A typical construction of the device of FIGS. 1 and 2, but without any limitative intentions since the dimensions are arbitrary and not in themselves critical, is as follows. Panels 12 and 14 are 10 cm×10 cm panels of Mylar® film, peripherally heat sealed together along a 1 cm border. Expandable means 18 is a 2.5 cm×2.5 cm×3.5 cm stainless steel light duty conical coil spring. Guard plate 22 is a 5 cm×5 cm×0.005 cm stainless steel plate. Self-sealing septum 20 is a Teflon® disk of 2 cm diameter adhered to panel 12. The envelope 10 in compressed condition, i.e. as manufactured, has a maximum thickness in the order of about 3.5 mm. In expanded condition, i.e. following the drawing in of an atmospheric air sample, the volume of which is typically in the order of about 10 cm3 to 15 cm3, the envelope 10 has a maximum thickness in the order of about 5 mm to 8 mm.
Envelope 10 and the associated elements, as will be readily apparent, need not be of the express configuration shown in FIGS. 1 and 2. Opposed panels 12 and 14 can, for example, be of other geometric shapes such as circular, rectangular, triangular, etc. Similar considerations apply to the self-sealing septum 20 and guard plate 22.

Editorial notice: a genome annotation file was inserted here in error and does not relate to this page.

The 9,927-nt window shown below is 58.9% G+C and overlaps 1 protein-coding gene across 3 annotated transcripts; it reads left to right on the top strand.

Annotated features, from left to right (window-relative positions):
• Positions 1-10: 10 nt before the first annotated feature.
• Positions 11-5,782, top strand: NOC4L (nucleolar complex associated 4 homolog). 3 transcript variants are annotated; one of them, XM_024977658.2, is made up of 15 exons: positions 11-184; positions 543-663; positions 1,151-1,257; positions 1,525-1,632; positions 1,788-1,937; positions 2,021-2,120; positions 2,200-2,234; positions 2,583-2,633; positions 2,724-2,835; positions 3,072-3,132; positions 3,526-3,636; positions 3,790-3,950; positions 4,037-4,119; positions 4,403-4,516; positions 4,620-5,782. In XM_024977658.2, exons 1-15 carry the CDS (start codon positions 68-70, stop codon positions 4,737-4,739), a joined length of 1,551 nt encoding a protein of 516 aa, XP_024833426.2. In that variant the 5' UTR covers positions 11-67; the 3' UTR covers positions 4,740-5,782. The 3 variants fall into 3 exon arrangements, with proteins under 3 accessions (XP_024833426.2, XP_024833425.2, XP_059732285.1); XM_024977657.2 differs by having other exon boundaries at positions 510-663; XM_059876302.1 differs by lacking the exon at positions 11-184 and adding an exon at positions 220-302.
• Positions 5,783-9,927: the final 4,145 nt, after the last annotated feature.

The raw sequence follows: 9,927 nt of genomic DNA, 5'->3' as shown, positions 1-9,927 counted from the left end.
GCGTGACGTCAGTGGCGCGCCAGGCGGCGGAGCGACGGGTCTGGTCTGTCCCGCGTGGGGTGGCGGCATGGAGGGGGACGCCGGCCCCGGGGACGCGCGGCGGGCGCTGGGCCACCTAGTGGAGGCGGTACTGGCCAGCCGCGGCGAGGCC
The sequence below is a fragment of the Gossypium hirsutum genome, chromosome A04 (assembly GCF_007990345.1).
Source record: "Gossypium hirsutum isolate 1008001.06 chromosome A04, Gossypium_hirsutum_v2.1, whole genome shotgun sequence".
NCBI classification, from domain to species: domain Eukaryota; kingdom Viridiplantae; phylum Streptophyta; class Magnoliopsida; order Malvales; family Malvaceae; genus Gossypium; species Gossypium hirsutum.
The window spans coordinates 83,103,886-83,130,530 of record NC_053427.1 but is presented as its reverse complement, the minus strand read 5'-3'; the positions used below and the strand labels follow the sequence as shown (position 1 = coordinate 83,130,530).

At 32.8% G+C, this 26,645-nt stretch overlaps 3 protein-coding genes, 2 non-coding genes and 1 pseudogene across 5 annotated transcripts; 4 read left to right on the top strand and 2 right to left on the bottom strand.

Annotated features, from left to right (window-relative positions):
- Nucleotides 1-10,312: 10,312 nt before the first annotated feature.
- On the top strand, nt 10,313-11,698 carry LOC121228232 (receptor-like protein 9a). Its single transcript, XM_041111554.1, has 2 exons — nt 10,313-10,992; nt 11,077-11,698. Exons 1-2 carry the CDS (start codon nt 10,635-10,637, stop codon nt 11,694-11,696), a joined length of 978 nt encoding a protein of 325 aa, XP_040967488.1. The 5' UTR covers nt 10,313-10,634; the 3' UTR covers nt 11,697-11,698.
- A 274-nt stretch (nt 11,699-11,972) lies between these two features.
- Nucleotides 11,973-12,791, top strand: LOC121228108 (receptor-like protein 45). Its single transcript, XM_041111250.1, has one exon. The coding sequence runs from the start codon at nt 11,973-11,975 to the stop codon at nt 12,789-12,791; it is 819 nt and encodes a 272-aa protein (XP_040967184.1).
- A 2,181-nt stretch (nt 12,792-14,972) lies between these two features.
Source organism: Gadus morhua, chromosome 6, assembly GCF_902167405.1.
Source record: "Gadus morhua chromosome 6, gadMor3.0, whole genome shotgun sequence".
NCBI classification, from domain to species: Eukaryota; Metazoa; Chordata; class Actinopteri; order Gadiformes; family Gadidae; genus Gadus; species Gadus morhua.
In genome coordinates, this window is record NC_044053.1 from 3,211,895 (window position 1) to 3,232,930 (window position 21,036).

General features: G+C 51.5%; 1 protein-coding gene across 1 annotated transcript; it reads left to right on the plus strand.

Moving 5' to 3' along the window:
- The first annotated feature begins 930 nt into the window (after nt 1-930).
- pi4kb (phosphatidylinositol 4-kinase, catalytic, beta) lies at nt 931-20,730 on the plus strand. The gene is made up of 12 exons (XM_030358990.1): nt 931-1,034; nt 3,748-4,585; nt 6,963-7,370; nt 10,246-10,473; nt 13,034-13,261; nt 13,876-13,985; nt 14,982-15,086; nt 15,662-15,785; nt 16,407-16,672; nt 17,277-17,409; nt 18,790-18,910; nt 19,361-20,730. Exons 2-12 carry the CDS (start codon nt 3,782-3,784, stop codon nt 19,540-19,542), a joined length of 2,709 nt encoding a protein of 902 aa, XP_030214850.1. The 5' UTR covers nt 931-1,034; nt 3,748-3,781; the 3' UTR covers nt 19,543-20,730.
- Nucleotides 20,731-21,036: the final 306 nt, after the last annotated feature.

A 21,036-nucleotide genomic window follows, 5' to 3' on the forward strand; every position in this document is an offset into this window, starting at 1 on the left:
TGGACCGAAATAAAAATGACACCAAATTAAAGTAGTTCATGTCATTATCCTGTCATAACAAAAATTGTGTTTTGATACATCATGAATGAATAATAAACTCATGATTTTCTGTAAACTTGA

The present invention thus provides a relatively economical, self-filling and self-sealing device for the collection of atmospheric air samples for subsequent analysis. The device is susceptible to use in any number of air sampling situations in the environmental and occupational health fields.
It is not intended that the present specification be construed limitatively since numerous variations and modifications falling within the true broad spirit and scope of the invention will be obvious to persons skilled in the art.
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|U.S. Classification||73/864.62, 422/64, 422/411|
|Aug 5, 1985||AS||Assignment|
Owner name: HER MAJESTY THE QUEEN AS REPRESENTED BY THE MINIST
Free format text: ASSIGNMENT OF ASSIGNORS INTEREST.;ASSIGNORS:GILL, BERNARD B. J.;YERGEAU, JOSPEH L. P. M.;REEL/FRAME:004437/0559;SIGNING DATES FROM 19850524 TO 19850622
|May 16, 1989||REMI||Maintenance fee reminder mailed|
|Oct 15, 1989||LAPS||Lapse for failure to pay maintenance fees|
|Jan 2, 1990||FP||Expired due to failure to pay maintenance fee|
Effective date: 19891015